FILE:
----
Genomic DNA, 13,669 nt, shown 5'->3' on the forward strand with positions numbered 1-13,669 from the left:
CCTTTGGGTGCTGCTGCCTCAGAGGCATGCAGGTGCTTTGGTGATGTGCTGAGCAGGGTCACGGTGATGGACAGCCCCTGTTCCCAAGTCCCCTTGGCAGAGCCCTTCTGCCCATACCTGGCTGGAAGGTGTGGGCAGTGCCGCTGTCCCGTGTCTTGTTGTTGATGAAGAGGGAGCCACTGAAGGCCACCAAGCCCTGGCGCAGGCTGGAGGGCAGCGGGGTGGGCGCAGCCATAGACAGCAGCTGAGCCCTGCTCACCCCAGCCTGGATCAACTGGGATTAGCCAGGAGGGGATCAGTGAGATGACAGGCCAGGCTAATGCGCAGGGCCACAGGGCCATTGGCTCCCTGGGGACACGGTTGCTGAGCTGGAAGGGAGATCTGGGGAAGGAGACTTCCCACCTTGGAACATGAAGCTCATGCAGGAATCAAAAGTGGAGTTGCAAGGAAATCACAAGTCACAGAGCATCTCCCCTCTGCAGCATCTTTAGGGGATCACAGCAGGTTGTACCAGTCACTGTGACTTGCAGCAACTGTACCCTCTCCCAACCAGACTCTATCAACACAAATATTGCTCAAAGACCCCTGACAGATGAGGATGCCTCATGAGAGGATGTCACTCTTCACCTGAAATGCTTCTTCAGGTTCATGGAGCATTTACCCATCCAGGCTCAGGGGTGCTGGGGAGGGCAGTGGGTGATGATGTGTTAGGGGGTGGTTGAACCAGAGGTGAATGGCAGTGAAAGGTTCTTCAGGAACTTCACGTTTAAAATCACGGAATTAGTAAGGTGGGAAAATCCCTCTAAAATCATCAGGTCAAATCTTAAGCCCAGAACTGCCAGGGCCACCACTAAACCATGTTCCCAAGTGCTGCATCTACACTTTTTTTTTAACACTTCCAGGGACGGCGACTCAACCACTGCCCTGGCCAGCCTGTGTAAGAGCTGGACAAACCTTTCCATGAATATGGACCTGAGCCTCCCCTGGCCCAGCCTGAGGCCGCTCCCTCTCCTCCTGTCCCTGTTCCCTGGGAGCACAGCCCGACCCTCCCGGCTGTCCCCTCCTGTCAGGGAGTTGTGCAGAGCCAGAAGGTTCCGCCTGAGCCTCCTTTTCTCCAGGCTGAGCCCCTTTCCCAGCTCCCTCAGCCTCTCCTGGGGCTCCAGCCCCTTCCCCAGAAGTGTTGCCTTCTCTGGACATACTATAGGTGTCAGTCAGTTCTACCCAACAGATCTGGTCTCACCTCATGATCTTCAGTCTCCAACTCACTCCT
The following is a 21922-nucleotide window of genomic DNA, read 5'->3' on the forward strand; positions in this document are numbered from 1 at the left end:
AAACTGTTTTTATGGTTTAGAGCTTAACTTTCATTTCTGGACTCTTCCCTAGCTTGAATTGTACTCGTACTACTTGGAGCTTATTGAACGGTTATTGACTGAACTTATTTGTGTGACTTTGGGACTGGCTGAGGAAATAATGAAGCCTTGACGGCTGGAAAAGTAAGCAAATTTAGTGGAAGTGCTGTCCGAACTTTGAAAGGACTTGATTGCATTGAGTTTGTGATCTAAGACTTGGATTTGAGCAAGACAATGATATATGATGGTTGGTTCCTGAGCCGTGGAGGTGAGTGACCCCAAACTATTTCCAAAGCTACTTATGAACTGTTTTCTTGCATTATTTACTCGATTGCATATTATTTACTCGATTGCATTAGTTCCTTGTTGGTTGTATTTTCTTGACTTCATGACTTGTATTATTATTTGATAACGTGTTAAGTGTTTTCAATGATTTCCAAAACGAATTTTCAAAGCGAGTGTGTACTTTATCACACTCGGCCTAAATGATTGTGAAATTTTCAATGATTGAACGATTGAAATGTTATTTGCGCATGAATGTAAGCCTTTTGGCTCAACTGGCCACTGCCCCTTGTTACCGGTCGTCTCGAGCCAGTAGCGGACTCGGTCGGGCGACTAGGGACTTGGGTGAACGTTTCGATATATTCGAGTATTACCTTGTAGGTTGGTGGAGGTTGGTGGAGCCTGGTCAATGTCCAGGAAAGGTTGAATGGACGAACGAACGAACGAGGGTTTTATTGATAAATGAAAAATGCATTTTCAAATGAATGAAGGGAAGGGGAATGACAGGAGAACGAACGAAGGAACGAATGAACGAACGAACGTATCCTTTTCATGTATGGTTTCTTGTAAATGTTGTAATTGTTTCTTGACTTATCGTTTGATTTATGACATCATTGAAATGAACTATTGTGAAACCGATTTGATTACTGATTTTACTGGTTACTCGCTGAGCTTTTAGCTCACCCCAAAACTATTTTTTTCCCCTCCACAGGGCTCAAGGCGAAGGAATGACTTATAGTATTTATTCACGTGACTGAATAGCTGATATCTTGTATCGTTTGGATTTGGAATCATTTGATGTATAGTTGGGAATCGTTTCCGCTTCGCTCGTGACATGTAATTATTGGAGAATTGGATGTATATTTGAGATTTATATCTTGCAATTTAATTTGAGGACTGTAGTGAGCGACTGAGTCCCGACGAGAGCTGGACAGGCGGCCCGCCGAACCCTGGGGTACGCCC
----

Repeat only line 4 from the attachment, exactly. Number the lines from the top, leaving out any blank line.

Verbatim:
AAACTGTTTTTATGGTTTAGAGCTTAACTTTCATTTCTGGACTCTTCCCTAGCTTGAATTGTACTCGTACTACTTGGAGCTTATTGAACGGTTATTGACTGAACTTATTTGTGTGACTTTGGGACTGGCTGAGGAAATAATGAAGCCTTGACGGCTGGAAAAGTAAGCAAATTTAGTGGAAGTGCTGTCCGAACTTTGAAAGGACTTGATTGCATTGAGTTTGTGATCTAAGACTTGGATTTGAGCAAGACAATGATATATGATGGTTGGTTCCTGAGCCGTGGAGGTGAGTGACCCCAAACTATTTCCAAAGCTACTTATGAACTGTTTTCTTGCATTATTTACTCGATTGCATATTATTTACTCGATTGCATTAGTTCCTTGTTGGTTGTATTTTCTTGACTTCATGACTTGTATTATTATTTGATAACGTGTTAAGTGTTTTCAATGATTTCCAAAACGAATTTTCAAAGCGAGTGTGTACTTTATCACACTCGGCCTAAATGATTGTGAAATTTTCAATGATTGAACGATTGAAATGTTATTTGCGCATGAATGTAAGCCTTTTGGCTCAACTGGCCACTGCCCCTTGTTACCGGTCGTCTCGAGCCAGTAGCGGACTCGGTCGGGCGACTAGGGACTTGGGTGAACGTTTCGATATATTCGAGTATTACCTTGTAGGTTGGTGGAGGTTGGTGGAGCCTGGTCAATGTCCAGGAAAGGTTGAATGGACGAACGAACGAACGAGGGTTTTATTGATAAATGAAAAATGCATTTTCAAATGAATGAAGGGAAGGGGAATGACAGGAGAACGAACGAAGGAACGAATGAACGAACGAACGTATCCTTTTCATGTATGGTTTCTTGTAAATGTTGTAATTGTTTCTTGACTTATCGTTTGATTTATGACATCATTGAAATGAACTATTGTGAAACCGATTTGATTACTGATTTTACTGGTTACTCGCTGAGCTTTTAGCTCACCCCAAAACTATTTTTTTCCCCTCCACAGGGCTCAAGGCGAAGGAATGACTTATAGTATTTATTCACGTGACTGAATAGCTGATATCTTGTATCGTTTGGATTTGGAATCATTTGATGTATAGTTGGGAATCGTTTCCGCTTCGCTCGTGACATGTAATTATTGGAGAATTGGATGTATATTTGAGATTTATATCTTGCAATTTAATTTGAGGACTGTAGTGAGCGACTGAGTCCCGACGAGAGCTGGACAGGCGGCCCGCCGAACCCTGGGGTACGCCC